Yes, if you have an annotated database with lead vocals and background vocals and you train a deep learning model in a supervised way to separate them it will probably fail. Because learning the function of an instrument requires very high level knowledge about the song. There is definitely some work left to do on those questions.
The evaluation metrics for audio source separation are not ideal. Which metrics do you use and what do you think are the biggest issues?
As everyone, we use the BSS_eval metrics introduced in 2006. They are very poorly related to perception. So, if you have an improvement of 5 dB on SDR you will hear the difference but if you have less than 0.5 dB difference, it may be hard to notice a difference when listening to the signals.
There are other problems which are more related to the implementation of BSS_eval. The metrics are computed over one second long segments, but they are not defined for frames with a silent target or a silent prediction. This way, when evaluating singing voice separation, we do not measure frames without vocals, which is strange, and we do not consider frames where the model estimates that there is no voice. This is a very big issue. For example, you can gain up to 2 dB in SDR when you remove all frames with low energy – meaning all frames where the model is less sure about the prediction, I tested this.
Some people say that the problem of audio source separation is solved, do you agree?
If you want to separate instruments which are very different from each other like vocals, drums, bass, and other as defined in SiSEC, and if you want to remix them, you should be quite fine with existing models. However, there is still a lot to do when it comes to separating more similar instruments such as trombone and trumpet or piano and guitar.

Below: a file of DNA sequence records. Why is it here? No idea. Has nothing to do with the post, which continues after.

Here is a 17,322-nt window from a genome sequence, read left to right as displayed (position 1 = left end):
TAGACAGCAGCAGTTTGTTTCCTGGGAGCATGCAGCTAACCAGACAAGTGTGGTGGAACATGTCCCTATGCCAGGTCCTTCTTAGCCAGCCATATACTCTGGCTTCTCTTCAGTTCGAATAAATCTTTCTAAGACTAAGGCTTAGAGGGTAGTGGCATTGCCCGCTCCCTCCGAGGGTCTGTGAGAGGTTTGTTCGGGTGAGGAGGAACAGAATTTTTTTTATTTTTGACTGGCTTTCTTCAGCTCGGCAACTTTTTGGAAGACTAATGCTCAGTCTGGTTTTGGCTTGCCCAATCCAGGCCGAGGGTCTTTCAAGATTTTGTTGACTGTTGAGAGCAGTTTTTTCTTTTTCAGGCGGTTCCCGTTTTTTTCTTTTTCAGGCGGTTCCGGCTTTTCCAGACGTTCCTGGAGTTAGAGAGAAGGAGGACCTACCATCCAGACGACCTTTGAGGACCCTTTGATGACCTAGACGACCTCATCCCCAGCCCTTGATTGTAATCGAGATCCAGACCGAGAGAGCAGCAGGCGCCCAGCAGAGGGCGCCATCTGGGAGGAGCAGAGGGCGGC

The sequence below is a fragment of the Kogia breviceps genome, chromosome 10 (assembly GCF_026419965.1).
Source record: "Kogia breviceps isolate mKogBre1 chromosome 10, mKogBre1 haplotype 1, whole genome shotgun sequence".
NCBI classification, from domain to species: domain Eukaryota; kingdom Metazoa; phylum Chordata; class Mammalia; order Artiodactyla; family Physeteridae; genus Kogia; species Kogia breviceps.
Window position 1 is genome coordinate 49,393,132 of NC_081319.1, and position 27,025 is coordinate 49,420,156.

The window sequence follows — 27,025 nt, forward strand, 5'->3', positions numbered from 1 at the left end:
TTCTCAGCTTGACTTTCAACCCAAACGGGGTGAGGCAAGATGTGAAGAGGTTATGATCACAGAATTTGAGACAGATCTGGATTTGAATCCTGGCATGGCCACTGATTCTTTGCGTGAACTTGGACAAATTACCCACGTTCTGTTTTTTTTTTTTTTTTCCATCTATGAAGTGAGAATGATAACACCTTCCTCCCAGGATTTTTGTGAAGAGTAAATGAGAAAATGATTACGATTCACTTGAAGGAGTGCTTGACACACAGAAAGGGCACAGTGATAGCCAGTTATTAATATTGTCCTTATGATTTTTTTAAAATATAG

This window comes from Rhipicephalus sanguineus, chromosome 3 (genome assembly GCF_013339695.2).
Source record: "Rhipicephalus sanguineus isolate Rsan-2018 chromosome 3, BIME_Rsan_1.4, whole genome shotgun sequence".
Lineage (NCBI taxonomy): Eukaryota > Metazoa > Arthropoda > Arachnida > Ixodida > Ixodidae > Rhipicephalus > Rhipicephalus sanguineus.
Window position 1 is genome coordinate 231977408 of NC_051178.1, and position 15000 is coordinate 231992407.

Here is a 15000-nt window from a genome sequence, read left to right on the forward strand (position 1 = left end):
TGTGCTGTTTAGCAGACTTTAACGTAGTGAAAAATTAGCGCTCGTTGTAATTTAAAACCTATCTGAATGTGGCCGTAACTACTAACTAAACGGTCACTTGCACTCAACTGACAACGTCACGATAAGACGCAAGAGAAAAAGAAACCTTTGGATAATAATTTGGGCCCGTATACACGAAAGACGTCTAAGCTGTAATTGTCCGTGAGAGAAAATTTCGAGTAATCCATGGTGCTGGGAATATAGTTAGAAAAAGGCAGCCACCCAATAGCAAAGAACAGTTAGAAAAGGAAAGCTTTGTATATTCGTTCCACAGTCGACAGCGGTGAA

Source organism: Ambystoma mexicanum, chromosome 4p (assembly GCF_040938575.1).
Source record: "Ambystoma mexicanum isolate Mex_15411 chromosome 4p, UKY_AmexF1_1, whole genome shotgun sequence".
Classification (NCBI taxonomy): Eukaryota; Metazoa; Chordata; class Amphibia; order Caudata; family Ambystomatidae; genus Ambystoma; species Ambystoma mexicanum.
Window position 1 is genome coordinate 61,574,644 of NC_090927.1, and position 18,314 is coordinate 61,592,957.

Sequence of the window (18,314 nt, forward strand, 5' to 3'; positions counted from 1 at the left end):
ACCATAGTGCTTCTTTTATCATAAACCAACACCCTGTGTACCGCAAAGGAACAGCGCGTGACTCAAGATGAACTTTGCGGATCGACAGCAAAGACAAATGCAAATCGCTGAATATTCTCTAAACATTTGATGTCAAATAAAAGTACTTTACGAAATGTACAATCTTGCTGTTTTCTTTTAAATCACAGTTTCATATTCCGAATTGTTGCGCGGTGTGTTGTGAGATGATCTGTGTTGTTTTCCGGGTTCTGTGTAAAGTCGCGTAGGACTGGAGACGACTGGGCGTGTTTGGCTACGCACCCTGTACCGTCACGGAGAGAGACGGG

What should future source separation research focus on?
Definitely evaluation. Because we cannot tell if we improve if the metrics we are using are not what we want to improve. So, we should avoid fighting with the existing metrics without actually improving something. This needs to be tackled as soon as possible, otherwise we cannot measure our progress. Another aspect is that so far, the progress made by deep learning was in supervised settings. But supervision is limited and you cannot have millions of tracks of every single instrument. So, we need some algorithms that require less supervision. Musical source separation is supposed to be a separation into all the components of the music and this is not what supervised deep learning approaches are doing so far. There is definitely something left to do here too. Also, we usually pre-define how many and which sources the models should separate but we would like that the models are able to find all different instruments without knowing how many there are.
Thank you very much!
Comment by Kilian: I was happy that Romain talked about the problem of the BSS_eval metrics on frames with silent target or silent prediction. I also observed this problem and suggested two new metrics for these cases in my WASPAA 2019 paper and made an implementation available on GitHub